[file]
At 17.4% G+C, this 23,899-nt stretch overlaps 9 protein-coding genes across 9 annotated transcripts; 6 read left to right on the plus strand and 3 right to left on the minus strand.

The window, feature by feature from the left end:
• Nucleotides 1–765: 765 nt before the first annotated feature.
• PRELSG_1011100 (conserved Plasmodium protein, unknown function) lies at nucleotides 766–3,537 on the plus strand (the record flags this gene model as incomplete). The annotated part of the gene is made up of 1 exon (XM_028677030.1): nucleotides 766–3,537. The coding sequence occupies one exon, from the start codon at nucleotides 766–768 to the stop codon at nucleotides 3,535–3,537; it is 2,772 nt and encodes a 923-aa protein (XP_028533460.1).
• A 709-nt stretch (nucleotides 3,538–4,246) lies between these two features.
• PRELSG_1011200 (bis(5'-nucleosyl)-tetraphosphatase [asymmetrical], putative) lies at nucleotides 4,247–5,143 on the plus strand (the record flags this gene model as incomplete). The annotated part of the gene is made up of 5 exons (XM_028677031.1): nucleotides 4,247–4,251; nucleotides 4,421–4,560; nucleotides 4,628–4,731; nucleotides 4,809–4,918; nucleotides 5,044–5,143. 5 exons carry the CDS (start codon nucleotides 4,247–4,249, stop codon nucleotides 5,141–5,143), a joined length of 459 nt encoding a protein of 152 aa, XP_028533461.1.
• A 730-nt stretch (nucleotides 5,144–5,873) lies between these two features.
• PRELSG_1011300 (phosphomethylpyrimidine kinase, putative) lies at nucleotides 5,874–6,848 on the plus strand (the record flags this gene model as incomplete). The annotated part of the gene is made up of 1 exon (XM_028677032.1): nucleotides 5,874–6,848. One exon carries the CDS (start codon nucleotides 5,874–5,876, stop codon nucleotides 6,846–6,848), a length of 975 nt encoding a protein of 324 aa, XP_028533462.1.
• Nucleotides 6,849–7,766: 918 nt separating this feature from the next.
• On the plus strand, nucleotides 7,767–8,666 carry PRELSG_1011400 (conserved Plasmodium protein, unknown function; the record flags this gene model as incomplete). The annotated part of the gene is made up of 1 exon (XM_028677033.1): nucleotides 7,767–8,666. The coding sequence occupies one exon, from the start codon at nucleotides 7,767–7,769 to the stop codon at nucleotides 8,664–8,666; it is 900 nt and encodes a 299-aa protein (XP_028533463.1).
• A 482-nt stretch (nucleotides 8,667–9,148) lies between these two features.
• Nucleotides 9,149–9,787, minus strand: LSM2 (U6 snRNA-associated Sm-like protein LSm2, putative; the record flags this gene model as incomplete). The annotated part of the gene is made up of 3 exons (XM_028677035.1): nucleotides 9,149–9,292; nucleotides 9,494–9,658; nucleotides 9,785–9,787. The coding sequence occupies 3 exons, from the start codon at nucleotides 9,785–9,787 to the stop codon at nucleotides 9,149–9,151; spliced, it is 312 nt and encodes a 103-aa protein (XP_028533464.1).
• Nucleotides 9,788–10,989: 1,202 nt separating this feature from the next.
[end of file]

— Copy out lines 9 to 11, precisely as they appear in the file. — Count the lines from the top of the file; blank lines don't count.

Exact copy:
• Nucleotides 6,849–7,766: 918 nt separating this feature from the next.
• On the plus strand, nucleotides 7,767–8,666 carry PRELSG_1011400 (conserved Plasmodium protein, unknown function; the record flags this gene model as incomplete). The annotated part of the gene is made up of 1 exon (XM_028677033.1): nucleotides 7,767–8,666. The coding sequence occupies one exon, from the start codon at nucleotides 7,767–7,769 to the stop codon at nucleotides 8,664–8,666; it is 900 nt and encodes a 299-aa protein (XP_028533463.1).
• A 482-nt stretch (nucleotides 8,667–9,148) lies between these two features.